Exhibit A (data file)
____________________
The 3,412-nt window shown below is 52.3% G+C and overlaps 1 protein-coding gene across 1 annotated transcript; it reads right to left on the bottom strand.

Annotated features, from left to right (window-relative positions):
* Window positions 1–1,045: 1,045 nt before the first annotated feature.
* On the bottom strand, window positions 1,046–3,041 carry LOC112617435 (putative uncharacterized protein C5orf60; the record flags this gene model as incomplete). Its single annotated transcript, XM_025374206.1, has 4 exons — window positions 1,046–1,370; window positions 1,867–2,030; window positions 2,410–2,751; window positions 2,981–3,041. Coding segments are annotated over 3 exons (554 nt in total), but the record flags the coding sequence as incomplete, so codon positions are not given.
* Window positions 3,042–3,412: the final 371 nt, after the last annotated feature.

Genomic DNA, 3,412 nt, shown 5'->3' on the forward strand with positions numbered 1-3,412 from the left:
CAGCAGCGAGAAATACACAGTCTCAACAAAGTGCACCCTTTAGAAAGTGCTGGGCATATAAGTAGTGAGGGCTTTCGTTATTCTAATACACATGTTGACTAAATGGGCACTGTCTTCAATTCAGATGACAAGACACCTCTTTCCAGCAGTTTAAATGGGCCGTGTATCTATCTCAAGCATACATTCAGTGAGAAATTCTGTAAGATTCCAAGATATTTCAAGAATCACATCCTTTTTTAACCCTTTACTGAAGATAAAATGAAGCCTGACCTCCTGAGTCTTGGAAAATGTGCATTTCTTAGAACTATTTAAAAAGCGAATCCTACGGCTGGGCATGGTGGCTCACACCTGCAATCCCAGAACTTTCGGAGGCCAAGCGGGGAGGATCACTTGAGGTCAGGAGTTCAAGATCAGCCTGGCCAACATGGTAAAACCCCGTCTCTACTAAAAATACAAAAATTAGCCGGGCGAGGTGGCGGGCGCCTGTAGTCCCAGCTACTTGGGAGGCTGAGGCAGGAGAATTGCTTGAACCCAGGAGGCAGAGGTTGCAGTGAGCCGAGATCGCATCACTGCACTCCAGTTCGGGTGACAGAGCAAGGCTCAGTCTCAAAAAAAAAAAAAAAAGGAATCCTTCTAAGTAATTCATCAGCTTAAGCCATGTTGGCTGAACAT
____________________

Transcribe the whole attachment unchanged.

The 3,412-nt window shown below is 52.3% G+C and overlaps 1 protein-coding gene across 1 annotated transcript; it reads right to left on the bottom strand.

Annotated features, from left to right (window-relative positions):
* Window positions 1–1,045: 1,045 nt before the first annotated feature.
* On the bottom strand, window positions 1,046–3,041 carry LOC112617435 (putative uncharacterized protein C5orf60; the record flags this gene model as incomplete). Its single annotated transcript, XM_025374206.1, has 4 exons — window positions 1,046–1,370; window positions 1,867–2,030; window positions 2,410–2,751; window positions 2,981–3,041. Coding segments are annotated over 3 exons (554 nt in total), but the record flags the coding sequence as incomplete, so codon positions are not given.
* Window positions 3,042–3,412: the final 371 nt, after the last annotated feature.

Genomic DNA, 3,412 nt, shown 5'->3' on the forward strand with positions numbered 1-3,412 from the left:
CAGCAGCGAGAAATACACAGTCTCAACAAAGTGCACCCTTTAGAAAGTGCTGGGCATATAAGTAGTGAGGGCTTTCGTTATTCTAATACACATGTTGACTAAATGGGCACTGTCTTCAATTCAGATGACAAGACACCTCTTTCCAGCAGTTTAAATGGGCCGTGTATCTATCTCAAGCATACATTCAGTGAGAAATTCTGTAAGATTCCAAGATATTTCAAGAATCACATCCTTTTTTAACCCTTTACTGAAGATAAAATGAAGCCTGACCTCCTGAGTCTTGGAAAATGTGCATTTCTTAGAACTATTTAAAAAGCGAATCCTACGGCTGGGCATGGTGGCTCACACCTGCAATCCCAGAACTTTCGGAGGCCAAGCGGGGAGGATCACTTGAGGTCAGGAGTTCAAGATCAGCCTGGCCAACATGGTAAAACCCCGTCTCTACTAAAAATACAAAAATTAGCCGGGCGAGGTGGCGGGCGCCTGTAGTCCCAGCTACTTGGGAGGCTGAGGCAGGAGAATTGCTTGAACCCAGGAGGCAGAGGTTGCAGTGAGCCGAGATCGCATCACTGCACTCCAGTTCGGGTGACAGAGCAAGGCTCAGTCTCAAAAAAAAAAAAAAAAGGAATCCTTCTAAGTAATTCATCAGCTTAAGCCATGTTGGCTGAACAT